Welcome to the survivor moms speak out blog!

While practicing full-time as a community-based midwife, I had the opportunity to work with many women who were survivors, either of childhood sexual trauma, rape, or both. The experience of being their midwife, and witnessing their challenges and triumphs encouraged me to learn more about the effects of trauma on the body, and on the experience of childbearing specifically. So just as I felt "called" to practice midwifery, I felt "called" to shed light on issues that survivor moms face during the process of becoming a mother. That calling led me to begin the "Survivor Moms Speak Out" project. We surveyed many women who were both moms and survivors; and 81 of those women completed a narrative or contributed a poem for the book "Survivor Moms: Women's Stories of Birthing, Mothering, and Healing after Sexual Abuse."
Read more about the book, or order a copy, at http://www.midwiferytoday.com/books/survivormoms.asp.

Because of space constraints, not all of the narratives that women contributed to the book project were able to appear in full in the final version of the book. So I would like to take the opportunity to share some of the whole narratives in this blog, featuring a narrative at a time.
About reading survivor stories:
Although the stories are encouraging because they represent survivors’ triumphs over adversity, they can also to be hard to read, because of the intensity of the issues and events. I encourage you to check in with yourself while reading survivor stories, especially if you are a survivor of past trauma, and limit your exposure if you become “triggered”. Feeling triggered might take several different forms. You might start re-experiencing a past trauma you have had before, by not being able to stop thinking about it, or dreaming about, or just feeling like it is happening all over again. You may feel distress or have physical symptoms like feeling your heart race or sweating. If you start to experience these things, you may benefit from talking to someone who understands how trauma works and how to help you with post-traumatic symptoms.

To read more about trauma and posttraumatic stress disorder you can check out the National Center for PTSD website: http://www.ncptsd.va.gov/.

The Sidran Foundation offers an information and a referral resource on-line: http://www.sidran.org/

Friday, September 26, 2008

Mary J.'s poems


Daddy loves me.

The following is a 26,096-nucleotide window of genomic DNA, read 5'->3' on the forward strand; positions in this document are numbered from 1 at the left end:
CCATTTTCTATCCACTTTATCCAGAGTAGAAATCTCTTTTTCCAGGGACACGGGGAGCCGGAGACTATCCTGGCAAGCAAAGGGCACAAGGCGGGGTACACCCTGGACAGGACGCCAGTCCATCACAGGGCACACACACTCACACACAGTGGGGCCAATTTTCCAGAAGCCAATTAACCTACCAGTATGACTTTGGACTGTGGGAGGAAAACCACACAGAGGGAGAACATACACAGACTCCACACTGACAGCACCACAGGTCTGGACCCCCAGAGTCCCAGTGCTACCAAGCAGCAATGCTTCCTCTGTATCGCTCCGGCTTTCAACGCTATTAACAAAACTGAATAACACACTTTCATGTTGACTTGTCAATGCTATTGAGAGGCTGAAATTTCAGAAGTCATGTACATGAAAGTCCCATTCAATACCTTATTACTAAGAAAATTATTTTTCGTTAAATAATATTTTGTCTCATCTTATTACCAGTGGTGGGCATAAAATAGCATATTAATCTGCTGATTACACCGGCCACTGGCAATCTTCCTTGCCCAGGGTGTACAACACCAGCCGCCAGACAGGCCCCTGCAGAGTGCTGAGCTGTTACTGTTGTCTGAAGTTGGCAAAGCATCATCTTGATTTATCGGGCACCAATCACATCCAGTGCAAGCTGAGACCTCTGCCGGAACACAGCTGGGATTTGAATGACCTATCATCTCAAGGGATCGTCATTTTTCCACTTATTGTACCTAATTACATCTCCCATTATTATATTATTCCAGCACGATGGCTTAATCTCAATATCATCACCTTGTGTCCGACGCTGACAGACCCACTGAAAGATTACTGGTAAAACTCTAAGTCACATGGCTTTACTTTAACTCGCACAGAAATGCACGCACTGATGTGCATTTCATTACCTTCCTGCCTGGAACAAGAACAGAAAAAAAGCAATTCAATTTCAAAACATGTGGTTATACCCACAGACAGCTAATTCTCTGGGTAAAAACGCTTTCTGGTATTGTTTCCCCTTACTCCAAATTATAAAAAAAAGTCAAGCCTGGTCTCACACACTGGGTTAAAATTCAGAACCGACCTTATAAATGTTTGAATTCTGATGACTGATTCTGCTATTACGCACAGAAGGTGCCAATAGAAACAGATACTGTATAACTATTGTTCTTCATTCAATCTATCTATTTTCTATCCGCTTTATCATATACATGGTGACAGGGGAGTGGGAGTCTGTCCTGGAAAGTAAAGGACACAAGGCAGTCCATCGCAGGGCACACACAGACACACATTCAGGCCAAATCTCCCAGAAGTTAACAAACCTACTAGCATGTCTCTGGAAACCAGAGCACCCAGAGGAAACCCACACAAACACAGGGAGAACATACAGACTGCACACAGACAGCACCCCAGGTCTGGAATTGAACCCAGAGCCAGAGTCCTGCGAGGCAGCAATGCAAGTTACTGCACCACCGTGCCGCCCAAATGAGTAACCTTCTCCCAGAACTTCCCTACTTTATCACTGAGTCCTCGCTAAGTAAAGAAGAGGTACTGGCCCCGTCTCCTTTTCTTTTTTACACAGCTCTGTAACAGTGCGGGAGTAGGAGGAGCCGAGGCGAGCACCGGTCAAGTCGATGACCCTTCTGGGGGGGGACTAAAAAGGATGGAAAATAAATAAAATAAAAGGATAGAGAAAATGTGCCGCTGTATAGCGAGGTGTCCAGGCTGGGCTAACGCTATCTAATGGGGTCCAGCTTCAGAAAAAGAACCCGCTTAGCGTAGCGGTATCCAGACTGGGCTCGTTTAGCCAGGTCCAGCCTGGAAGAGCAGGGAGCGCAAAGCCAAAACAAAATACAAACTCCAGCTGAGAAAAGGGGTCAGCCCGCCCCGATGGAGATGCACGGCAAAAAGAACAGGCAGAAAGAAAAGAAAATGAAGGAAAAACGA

He wouldn’t hurt me.
I made him do it – I’m bad.
Shame on me.

Mommy looks away.
It must be OK.
I wish she would open her eyes – I’m bad.
Shame on me.

Daddy touches me and teaches me.
He says it’s OK.
I don’t like it – I’m bad.
Shame on me.

Mommy doesn’t want to know.
She pretends.
I must be wrong – I’m bad.
Shame on me.

Daddies don’t lie.
Daddies don’t hurt their little girls.
Mine did – I’m bad.
Shame on me.

Mommies love their children.
Mommies protect their children.
Mince didn’t – I’m bad.
Shame on me.


Today I watched Gretchen become a woman.
Time after time overpowering her attacker.
Using and practicing life-saving self defense techniques.
I was proud, amazed, and in awe of her strength – her voice.
I was doing what my mother didn’t do – protecting my daughter.

Keep breathing! Keep breathing!
I told myself.

Surrounded by strong female voices
I sounded weak and small.
Shouts of “NO!” and “STOP HIM!”
Drowned out my whispered “No.”
My father didn’t hear me either.

Keep breathing! Keep breathing!
I told myself.

I wanted him to stop.
I wanted to scream at him.
I wanted to hurt him like he hurt me.
But I couldn’t – I was too small.
I had no voice.

Keep breathing! Keep breathing!
I told myself.

Gretchen has a voice – I had none.
Gretchen has ways to defend herself – I had none.
Gretchen has power – I had none.
Gretchen has a father – I had none.
Gretchen has a mother – I had none.

Keep breathing! Keep breathing!
I told myself.


Mom, Dad is doing things to me.
I don’t like it.
I’m scared.
Tell him to stop.
Please help me.

Well, dear, what do you want me to do?
You know how angry he gets.
Maybe you shouldn’t go into the bedroom.
Oh, and close the door to your bedroom, too.
I think you’re too old to wear those kind of pajamas.
Sitting on his lap probably isn’t a good idea either.
I suppose I could say something to him but…

To learn more, order Survivor Moms: Women’s Stories of Birthing, Mothering and Healing after Sexual Abuse

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